I don’t think I’ve witnessed such anticipation for an actor given star billing at the Barbican Theatre since Benedict Cumberbatch played the title role in a production of Hamlet in 2015. There’s a reason why Sutton Foster won the 2011 Tony Award for Best Actress in a Musical for the Broadway revival of Anything Goes – it’s a stand-out performance, which says something when she’s performing the same role ten years later, sharing a London stage with the likes of Gary Wilmot, Felicity Kendal and Robert Lindsay. Foster, 46 years young at the time of writing, glides across the stage with the energy of a dancer half her age, and Kathleen Marshall’s sparkling choreography allows the large cast to provide the kind of big song-and-dance numbers West End and Broadway audiences adore.
For a show with as many extended dance breaks as this one, the storyline is engaging and gritty, although the programme mentions a ‘new book’, written by Timothy Crouse and John Weidman, so it’s safe to assume that the original 1934 libretto isn’t (entirely) the one presented to contemporary audiences, for better or worse. The press night standing ovations (yes, plural) for this incredibly joyous production were well deserved. It’s magnificent. I might as well say it – it’s de-lovely (if you know, you know). If you can, go see it.
Now, if you’re still reading this, there are also excellent performances from Samuel Edwards as Billy Crocker, the love interest to Nicole-Lily Baisden’s Hope Harcourt, and Carly Mercedes Dyer’s Erma brings the house down with the punchlines. Robert Lindsay as gangster Moonface Martin made me laugh out loud with his ad-libs (different every night, I am reliably informed). Cole Porter’s music and lyrics are given a vibrancy and joy that are – if I may be so bold in this choice of word in a global pandemic – infectious.
The passengers on board the SS American aren’t the only ones converted by Foster’s Reno Sweeney, who began as an evangelist but now uses her singing and public speaking talent for live entertainment. Even Foster, with plenty of experience with the rapturous applause of Broadway audiences, seemed a little surprised by the roof-raising reaction from the audience at the close of ‘Blow, Gabriel, Blow’.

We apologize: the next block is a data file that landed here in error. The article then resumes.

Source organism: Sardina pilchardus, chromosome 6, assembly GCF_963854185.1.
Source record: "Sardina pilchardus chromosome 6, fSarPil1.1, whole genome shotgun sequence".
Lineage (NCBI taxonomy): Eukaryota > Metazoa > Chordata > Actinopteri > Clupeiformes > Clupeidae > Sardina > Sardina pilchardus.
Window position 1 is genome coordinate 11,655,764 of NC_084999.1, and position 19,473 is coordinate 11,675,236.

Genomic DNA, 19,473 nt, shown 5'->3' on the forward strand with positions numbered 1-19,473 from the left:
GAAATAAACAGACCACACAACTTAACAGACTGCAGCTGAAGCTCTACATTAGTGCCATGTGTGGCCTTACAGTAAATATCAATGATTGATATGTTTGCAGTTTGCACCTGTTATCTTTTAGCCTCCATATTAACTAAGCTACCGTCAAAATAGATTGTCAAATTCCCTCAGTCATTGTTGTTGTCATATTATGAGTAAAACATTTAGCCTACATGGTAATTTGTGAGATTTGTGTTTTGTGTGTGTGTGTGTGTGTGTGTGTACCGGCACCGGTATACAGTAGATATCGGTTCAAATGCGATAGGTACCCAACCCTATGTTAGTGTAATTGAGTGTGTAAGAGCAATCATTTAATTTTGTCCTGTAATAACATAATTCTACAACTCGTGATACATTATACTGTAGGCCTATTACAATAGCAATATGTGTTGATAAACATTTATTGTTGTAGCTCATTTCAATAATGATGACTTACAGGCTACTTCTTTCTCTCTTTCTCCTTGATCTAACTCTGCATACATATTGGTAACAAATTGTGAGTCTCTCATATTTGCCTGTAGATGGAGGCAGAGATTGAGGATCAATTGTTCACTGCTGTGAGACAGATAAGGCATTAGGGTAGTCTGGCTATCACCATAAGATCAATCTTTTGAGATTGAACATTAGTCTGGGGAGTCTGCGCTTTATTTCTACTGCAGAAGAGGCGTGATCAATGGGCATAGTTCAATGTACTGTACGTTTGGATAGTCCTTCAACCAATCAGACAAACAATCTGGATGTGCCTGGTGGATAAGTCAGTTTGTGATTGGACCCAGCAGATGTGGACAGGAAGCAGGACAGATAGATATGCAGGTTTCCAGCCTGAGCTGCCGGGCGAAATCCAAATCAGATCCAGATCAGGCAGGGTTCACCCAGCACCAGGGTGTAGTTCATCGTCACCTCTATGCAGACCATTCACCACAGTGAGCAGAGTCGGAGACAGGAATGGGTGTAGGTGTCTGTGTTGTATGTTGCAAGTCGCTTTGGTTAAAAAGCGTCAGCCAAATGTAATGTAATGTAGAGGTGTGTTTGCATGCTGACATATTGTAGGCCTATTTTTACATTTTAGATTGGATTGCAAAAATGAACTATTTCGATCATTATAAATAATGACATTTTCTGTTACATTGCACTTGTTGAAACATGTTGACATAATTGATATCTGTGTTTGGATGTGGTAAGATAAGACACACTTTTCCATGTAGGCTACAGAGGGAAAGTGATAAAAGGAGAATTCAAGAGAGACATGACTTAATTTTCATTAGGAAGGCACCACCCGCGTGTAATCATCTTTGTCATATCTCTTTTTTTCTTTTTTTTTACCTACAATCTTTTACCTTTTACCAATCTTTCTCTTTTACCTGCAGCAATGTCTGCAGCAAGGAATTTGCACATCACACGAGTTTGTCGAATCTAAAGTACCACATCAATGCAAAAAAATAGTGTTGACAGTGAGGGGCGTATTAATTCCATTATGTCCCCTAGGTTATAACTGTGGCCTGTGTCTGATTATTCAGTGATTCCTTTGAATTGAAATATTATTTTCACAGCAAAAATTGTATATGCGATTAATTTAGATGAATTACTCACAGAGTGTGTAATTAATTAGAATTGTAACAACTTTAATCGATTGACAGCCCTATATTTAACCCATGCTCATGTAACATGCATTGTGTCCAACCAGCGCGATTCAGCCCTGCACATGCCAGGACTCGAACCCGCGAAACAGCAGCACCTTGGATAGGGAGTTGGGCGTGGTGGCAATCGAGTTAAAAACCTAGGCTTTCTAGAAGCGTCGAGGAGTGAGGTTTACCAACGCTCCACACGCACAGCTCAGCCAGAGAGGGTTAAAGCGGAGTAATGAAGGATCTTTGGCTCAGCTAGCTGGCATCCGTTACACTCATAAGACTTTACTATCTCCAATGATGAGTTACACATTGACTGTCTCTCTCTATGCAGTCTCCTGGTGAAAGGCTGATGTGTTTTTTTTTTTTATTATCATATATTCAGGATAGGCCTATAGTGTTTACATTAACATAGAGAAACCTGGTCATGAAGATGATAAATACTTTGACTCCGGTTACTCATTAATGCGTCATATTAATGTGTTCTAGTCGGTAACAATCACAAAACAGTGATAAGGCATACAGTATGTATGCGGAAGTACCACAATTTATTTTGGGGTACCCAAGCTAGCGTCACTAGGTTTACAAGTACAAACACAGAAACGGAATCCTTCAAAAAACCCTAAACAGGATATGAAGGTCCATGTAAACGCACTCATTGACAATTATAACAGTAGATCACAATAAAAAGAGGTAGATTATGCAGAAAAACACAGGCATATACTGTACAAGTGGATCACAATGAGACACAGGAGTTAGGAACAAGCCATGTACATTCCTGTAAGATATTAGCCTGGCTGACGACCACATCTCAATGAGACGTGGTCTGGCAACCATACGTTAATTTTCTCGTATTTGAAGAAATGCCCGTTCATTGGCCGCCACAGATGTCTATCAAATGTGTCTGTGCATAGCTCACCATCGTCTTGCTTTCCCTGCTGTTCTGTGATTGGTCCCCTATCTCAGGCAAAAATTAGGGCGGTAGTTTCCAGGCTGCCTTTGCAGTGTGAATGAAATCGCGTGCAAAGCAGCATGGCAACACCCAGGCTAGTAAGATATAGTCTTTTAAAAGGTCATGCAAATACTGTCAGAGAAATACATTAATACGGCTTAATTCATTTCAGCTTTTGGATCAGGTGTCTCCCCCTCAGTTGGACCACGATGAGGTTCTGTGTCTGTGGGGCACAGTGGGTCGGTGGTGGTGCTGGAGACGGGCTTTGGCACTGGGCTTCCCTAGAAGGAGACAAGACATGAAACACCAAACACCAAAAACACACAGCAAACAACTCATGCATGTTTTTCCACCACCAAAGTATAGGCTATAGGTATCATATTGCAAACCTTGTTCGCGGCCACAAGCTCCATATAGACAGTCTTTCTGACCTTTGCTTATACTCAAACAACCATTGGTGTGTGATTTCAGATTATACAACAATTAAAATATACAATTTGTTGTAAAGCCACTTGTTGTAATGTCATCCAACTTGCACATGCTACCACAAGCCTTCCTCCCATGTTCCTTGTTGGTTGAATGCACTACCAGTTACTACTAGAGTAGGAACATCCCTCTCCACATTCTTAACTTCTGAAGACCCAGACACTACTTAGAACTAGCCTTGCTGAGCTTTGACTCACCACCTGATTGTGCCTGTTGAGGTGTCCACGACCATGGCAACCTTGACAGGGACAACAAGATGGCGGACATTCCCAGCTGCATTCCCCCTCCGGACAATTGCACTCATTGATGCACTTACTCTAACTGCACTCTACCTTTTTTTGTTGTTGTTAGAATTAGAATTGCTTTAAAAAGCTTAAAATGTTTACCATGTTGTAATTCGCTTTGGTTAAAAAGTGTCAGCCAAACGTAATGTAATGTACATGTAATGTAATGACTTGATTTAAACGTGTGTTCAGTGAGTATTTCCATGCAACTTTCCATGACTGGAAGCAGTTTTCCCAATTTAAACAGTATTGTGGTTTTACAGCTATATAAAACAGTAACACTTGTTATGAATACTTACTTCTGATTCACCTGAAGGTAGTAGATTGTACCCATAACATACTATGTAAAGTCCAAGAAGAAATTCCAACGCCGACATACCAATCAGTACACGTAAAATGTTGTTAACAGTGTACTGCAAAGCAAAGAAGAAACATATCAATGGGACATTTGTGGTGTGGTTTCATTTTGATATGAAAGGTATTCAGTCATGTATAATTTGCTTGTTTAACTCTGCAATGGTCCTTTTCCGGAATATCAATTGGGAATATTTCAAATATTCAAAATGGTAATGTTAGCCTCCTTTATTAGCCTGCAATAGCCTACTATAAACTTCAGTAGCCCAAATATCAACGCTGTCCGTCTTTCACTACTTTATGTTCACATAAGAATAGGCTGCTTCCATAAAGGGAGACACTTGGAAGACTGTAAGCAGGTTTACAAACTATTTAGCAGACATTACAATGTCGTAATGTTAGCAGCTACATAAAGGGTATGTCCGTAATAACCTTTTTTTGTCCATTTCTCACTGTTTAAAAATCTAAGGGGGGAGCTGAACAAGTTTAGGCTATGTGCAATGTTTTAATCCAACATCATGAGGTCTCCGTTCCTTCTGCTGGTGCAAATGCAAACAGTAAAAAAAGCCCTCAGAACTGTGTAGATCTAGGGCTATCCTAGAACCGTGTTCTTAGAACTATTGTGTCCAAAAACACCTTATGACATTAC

Okay, it’s hammy. But it’s a good kind of hammy, the kind that allows the comedy value to be maximised. This is all-out, all-American fun with a capital F. I’ve never seen Felicity Kendal in a musical before, though that would be because she’s never done one before: I hope she does more than a few more in years to come. The title musical number in particular brings out the best tap dancing from the company. A fifteen-strong orchestra is ably conducted by Stephen Ridley, and with costumes, staging, lighting and sound quality all utterly flawless, this is musical theatre at its finest.
Review by Chris Omaweng
All aboard for this saucy and splendid major new production of Cole Porter and P. G. Wodehouse’s classic musical of pure escapism, Anything Goes. Featuring a joyful, gold-plated score of theatre’s most memorable standards, including ‘I Get A Kick Out of You’, ‘You’re the Top’, ‘It’s De-Lovely!’ and Anything Goes, with a 50 strong company featuring a full-sized live orchestra and 15 tap-dancing sailors, it’s everything you want a big Broadway musical to be and more!
Silk Street London EC2Y 8DS
Booking to 31 October 2021